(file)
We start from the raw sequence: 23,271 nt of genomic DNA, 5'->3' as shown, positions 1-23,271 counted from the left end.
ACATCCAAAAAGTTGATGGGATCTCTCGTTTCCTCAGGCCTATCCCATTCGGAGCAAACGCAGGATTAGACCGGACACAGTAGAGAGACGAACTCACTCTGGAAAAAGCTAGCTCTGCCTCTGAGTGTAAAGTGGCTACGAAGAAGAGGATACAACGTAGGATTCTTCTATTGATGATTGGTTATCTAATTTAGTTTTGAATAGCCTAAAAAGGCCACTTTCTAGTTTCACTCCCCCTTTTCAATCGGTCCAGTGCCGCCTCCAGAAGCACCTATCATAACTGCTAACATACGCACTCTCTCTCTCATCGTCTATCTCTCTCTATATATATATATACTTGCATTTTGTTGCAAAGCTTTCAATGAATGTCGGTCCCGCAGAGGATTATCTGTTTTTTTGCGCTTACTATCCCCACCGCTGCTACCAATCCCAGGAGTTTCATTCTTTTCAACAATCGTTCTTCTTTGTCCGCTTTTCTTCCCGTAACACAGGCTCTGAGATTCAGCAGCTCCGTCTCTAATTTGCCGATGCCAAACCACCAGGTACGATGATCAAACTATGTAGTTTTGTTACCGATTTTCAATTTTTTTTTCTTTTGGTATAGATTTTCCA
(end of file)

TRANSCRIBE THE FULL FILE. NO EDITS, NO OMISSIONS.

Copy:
We start from the raw sequence: 23,271 nt of genomic DNA, 5'->3' as shown, positions 1-23,271 counted from the left end.
ACATCCAAAAAGTTGATGGGATCTCTCGTTTCCTCAGGCCTATCCCATTCGGAGCAAACGCAGGATTAGACCGGACACAGTAGAGAGACGAACTCACTCTGGAAAAAGCTAGCTCTGCCTCTGAGTGTAAAGTGGCTACGAAGAAGAGGATACAACGTAGGATTCTTCTATTGATGATTGGTTATCTAATTTAGTTTTGAATAGCCTAAAAAGGCCACTTTCTAGTTTCACTCCCCCTTTTCAATCGGTCCAGTGCCGCCTCCAGAAGCACCTATCATAACTGCTAACATACGCACTCTCTCTCTCATCGTCTATCTCTCTCTATATATATATATACTTGCATTTTGTTGCAAAGCTTTCAATGAATGTCGGTCCCGCAGAGGATTATCTGTTTTTTTGCGCTTACTATCCCCACCGCTGCTACCAATCCCAGGAGTTTCATTCTTTTCAACAATCGTTCTTCTTTGTCCGCTTTTCTTCCCGTAACACAGGCTCTGAGATTCAGCAGCTCCGTCTCTAATTTGCCGATGCCAAACCACCAGGTACGATGATCAAACTATGTAGTTTTGTTACCGATTTTCAATTTTTTTTTCTTTTGGTATAGATTTTCCA